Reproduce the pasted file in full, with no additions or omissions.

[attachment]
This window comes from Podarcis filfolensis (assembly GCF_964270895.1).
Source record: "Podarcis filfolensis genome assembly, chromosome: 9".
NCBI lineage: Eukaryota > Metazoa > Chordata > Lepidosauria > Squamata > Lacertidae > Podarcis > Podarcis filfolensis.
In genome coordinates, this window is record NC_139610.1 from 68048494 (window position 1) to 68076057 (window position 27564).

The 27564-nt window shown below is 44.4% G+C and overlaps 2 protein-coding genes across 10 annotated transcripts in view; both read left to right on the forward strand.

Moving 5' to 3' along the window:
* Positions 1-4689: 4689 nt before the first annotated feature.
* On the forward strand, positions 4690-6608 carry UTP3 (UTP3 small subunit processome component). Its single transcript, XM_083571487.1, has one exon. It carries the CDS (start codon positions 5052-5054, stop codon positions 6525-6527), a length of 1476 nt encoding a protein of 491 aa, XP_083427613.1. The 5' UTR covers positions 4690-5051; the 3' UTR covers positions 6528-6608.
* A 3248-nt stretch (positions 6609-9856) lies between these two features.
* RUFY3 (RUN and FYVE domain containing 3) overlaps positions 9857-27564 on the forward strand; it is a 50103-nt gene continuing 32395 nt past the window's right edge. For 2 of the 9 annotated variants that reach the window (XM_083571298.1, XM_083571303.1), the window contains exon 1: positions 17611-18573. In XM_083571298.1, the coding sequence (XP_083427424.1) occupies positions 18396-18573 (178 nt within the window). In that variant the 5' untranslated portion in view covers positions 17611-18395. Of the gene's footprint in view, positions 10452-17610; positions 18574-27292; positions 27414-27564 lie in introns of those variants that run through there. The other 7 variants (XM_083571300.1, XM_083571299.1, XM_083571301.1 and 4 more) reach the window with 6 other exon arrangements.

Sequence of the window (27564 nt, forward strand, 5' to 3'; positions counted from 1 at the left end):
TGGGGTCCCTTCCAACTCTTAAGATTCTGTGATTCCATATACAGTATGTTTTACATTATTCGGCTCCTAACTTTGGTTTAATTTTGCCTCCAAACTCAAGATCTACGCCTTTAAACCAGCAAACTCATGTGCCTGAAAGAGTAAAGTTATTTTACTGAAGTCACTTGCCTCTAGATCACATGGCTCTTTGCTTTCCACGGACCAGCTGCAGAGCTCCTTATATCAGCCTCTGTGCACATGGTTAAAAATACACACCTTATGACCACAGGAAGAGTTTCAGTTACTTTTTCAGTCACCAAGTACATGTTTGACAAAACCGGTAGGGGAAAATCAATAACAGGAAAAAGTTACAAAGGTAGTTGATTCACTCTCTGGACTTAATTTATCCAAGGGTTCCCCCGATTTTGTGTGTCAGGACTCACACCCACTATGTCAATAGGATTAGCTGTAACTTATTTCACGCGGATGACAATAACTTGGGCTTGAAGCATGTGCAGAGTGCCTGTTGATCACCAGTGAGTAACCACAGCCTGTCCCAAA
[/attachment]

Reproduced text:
This window comes from Podarcis filfolensis (assembly GCF_964270895.1).
Source record: "Podarcis filfolensis genome assembly, chromosome: 9".
NCBI lineage: Eukaryota > Metazoa > Chordata > Lepidosauria > Squamata > Lacertidae > Podarcis > Podarcis filfolensis.
In genome coordinates, this window is record NC_139610.1 from 68048494 (window position 1) to 68076057 (window position 27564).

The 27564-nt window shown below is 44.4% G+C and overlaps 2 protein-coding genes across 10 annotated transcripts in view; both read left to right on the forward strand.

Moving 5' to 3' along the window:
* Positions 1-4689: 4689 nt before the first annotated feature.
* On the forward strand, positions 4690-6608 carry UTP3 (UTP3 small subunit processome component). Its single transcript, XM_083571487.1, has one exon. It carries the CDS (start codon positions 5052-5054, stop codon positions 6525-6527), a length of 1476 nt encoding a protein of 491 aa, XP_083427613.1. The 5' UTR covers positions 4690-5051; the 3' UTR covers positions 6528-6608.
* A 3248-nt stretch (positions 6609-9856) lies between these two features.
* RUFY3 (RUN and FYVE domain containing 3) overlaps positions 9857-27564 on the forward strand; it is a 50103-nt gene continuing 32395 nt past the window's right edge. For 2 of the 9 annotated variants that reach the window (XM_083571298.1, XM_083571303.1), the window contains exon 1: positions 17611-18573. In XM_083571298.1, the coding sequence (XP_083427424.1) occupies positions 18396-18573 (178 nt within the window). In that variant the 5' untranslated portion in view covers positions 17611-18395. Of the gene's footprint in view, positions 10452-17610; positions 18574-27292; positions 27414-27564 lie in introns of those variants that run through there. The other 7 variants (XM_083571300.1, XM_083571299.1, XM_083571301.1 and 4 more) reach the window with 6 other exon arrangements.

Sequence of the window (27564 nt, forward strand, 5' to 3'; positions counted from 1 at the left end):
TGGGGTCCCTTCCAACTCTTAAGATTCTGTGATTCCATATACAGTATGTTTTACATTATTCGGCTCCTAACTTTGGTTTAATTTTGCCTCCAAACTCAAGATCTACGCCTTTAAACCAGCAAACTCATGTGCCTGAAAGAGTAAAGTTATTTTACTGAAGTCACTTGCCTCTAGATCACATGGCTCTTTGCTTTCCACGGACCAGCTGCAGAGCTCCTTATATCAGCCTCTGTGCACATGGTTAAAAATACACACCTTATGACCACAGGAAGAGTTTCAGTTACTTTTTCAGTCACCAAGTACATGTTTGACAAAACCGGTAGGGGAAAATCAATAACAGGAAAAAGTTACAAAGGTAGTTGATTCACTCTCTGGACTTAATTTATCCAAGGGTTCCCCCGATTTTGTGTGTCAGGACTCACACCCACTATGTCAATAGGATTAGCTGTAACTTATTTCACGCGGATGACAATAACTTGGGCTTGAAGCATGTGCAGAGTGCCTGTTGATCACCAGTGAGTAACCACAGCCTGTCCCAAA